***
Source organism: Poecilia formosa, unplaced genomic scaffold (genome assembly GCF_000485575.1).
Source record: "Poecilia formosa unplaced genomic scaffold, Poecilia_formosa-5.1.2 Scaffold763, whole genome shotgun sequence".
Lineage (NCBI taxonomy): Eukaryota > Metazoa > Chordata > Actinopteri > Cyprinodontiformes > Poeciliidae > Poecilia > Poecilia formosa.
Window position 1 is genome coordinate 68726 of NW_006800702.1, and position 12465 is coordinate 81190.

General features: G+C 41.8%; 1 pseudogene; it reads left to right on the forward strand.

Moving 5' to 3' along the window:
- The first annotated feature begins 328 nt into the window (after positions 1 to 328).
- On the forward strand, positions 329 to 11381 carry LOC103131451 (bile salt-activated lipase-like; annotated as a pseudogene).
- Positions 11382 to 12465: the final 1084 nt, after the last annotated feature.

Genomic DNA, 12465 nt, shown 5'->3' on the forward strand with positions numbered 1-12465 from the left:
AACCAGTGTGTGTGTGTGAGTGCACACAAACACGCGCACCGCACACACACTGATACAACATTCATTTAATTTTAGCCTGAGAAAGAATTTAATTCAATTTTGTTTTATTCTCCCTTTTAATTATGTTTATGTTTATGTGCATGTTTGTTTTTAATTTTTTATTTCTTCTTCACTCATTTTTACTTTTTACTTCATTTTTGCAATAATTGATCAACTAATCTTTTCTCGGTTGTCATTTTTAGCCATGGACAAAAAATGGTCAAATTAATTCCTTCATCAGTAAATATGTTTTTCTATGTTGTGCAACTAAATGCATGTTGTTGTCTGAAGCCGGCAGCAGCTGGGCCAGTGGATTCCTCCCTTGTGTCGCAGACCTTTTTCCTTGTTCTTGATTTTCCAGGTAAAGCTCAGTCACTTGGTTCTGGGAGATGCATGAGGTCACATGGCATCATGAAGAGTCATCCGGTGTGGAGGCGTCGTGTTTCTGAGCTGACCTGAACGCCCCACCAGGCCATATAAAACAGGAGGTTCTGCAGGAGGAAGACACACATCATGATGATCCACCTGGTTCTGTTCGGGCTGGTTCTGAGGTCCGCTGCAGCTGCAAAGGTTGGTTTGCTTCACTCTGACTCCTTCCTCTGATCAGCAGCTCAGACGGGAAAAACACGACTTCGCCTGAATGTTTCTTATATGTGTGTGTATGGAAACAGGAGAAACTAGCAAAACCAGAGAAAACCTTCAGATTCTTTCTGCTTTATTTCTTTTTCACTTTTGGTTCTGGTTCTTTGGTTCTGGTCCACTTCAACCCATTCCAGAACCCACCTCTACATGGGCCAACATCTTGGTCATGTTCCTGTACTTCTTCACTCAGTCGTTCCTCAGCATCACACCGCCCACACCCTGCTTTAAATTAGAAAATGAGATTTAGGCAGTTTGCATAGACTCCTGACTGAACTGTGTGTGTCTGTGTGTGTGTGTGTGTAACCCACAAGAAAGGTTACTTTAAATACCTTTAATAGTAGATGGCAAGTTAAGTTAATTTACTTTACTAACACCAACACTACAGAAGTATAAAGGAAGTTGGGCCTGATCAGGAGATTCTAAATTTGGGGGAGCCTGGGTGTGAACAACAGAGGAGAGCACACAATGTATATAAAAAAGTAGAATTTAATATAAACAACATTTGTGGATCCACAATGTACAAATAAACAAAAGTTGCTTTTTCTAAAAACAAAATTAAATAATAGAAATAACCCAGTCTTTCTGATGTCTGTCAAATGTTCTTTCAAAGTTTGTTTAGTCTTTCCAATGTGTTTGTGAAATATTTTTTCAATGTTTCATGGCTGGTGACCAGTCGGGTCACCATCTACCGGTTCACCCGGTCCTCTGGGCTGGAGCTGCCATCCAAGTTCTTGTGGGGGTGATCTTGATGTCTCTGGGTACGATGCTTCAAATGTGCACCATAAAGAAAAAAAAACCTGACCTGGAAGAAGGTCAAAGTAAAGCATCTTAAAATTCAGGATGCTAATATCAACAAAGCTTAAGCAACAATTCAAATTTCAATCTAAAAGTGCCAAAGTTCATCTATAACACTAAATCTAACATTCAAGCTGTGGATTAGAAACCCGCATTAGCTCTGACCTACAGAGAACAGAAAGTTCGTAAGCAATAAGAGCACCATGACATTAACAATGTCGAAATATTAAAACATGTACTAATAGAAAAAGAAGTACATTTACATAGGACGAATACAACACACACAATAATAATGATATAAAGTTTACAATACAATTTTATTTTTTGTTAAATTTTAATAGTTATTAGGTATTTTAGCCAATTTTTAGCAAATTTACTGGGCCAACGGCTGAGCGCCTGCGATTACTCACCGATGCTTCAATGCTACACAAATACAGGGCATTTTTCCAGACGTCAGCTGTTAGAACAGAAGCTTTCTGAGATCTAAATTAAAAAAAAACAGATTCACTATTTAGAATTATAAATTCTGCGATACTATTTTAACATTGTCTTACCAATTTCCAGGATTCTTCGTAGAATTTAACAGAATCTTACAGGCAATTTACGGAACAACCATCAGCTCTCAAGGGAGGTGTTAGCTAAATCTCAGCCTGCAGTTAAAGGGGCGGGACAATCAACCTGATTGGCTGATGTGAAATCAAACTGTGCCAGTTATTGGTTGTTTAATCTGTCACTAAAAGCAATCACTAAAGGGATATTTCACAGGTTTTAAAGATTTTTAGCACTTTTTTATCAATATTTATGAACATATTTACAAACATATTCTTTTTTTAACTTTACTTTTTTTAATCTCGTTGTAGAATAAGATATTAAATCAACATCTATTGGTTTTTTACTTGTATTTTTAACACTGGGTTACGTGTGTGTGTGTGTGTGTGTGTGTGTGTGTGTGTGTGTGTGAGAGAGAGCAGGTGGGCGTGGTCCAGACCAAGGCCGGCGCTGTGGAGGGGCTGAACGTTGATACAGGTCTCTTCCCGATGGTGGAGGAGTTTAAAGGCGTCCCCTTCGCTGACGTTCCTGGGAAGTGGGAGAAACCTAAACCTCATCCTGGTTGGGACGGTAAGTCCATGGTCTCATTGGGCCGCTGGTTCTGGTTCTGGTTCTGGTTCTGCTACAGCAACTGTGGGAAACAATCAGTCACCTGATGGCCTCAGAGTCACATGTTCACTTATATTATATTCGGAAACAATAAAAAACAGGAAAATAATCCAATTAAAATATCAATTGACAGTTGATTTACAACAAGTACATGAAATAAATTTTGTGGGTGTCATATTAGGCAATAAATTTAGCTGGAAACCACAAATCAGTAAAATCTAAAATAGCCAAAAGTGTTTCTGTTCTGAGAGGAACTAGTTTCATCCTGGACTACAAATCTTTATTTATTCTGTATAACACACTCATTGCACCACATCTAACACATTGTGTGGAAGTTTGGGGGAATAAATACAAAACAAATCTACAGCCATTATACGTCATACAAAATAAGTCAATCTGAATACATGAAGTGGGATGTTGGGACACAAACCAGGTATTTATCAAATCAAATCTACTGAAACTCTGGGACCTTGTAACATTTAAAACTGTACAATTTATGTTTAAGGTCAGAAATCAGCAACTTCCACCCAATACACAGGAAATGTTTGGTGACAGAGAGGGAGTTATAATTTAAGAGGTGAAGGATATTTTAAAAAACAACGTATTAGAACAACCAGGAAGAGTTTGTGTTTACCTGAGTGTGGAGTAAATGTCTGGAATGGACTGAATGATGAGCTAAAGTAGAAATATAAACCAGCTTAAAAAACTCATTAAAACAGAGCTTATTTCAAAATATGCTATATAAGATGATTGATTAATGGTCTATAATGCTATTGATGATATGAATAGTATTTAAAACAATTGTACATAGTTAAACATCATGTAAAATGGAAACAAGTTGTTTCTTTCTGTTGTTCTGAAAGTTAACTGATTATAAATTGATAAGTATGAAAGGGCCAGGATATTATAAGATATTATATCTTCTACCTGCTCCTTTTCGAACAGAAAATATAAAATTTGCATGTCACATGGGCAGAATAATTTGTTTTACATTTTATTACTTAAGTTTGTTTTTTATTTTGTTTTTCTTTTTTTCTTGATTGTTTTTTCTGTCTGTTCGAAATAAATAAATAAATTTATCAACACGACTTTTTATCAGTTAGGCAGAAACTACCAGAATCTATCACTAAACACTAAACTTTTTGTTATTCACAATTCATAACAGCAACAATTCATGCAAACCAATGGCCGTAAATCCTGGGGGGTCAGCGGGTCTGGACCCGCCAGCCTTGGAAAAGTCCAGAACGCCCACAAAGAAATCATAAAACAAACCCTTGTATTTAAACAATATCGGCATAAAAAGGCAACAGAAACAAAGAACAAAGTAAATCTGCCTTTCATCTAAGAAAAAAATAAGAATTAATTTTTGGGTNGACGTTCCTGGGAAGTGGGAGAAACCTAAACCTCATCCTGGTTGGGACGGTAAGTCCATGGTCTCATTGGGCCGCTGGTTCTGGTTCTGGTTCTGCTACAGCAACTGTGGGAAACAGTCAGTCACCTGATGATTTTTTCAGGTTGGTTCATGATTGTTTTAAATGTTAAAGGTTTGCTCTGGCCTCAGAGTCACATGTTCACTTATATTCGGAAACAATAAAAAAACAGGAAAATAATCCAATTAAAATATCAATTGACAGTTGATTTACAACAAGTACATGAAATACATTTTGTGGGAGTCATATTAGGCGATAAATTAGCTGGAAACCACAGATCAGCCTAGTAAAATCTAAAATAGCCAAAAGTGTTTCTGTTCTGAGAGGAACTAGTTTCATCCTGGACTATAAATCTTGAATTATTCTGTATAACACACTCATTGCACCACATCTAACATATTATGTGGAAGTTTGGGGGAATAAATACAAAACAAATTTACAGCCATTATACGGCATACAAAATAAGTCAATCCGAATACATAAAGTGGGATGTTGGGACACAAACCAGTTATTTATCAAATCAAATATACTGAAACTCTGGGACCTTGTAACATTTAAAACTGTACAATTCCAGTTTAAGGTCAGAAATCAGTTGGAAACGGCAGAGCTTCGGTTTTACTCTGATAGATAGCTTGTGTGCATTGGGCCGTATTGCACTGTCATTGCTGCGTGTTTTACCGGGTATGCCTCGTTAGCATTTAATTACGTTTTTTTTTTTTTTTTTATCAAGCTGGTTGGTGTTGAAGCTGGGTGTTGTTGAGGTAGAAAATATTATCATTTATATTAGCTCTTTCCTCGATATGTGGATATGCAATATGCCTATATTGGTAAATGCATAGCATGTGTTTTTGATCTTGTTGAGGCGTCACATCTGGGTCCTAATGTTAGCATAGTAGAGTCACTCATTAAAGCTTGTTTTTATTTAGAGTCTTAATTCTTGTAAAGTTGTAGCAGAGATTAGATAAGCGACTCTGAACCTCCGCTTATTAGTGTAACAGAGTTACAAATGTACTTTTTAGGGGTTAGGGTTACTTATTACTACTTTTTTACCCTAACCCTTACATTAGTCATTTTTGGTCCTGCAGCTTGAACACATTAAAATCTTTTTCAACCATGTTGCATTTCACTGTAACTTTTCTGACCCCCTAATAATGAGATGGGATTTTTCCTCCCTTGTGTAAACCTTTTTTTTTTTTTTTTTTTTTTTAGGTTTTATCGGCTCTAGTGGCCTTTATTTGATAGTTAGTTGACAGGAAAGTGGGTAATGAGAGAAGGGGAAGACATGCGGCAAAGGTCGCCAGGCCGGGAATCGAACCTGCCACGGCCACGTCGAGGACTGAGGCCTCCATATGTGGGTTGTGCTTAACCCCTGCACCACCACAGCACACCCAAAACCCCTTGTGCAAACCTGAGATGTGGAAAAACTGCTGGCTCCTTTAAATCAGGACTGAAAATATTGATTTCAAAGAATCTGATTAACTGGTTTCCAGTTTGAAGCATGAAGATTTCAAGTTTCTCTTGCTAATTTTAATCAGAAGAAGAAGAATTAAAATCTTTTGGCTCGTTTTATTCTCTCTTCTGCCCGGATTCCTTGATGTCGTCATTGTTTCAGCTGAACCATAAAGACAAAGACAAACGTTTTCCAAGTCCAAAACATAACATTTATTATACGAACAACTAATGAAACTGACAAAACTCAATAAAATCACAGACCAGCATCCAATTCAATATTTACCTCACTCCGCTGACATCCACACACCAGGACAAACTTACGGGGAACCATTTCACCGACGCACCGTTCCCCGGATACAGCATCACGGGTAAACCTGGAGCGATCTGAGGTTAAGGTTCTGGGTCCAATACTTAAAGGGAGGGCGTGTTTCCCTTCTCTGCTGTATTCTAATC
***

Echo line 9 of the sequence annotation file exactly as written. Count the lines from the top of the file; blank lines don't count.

- Positions 11382 to 12465: the final 1084 nt, after the last annotated feature.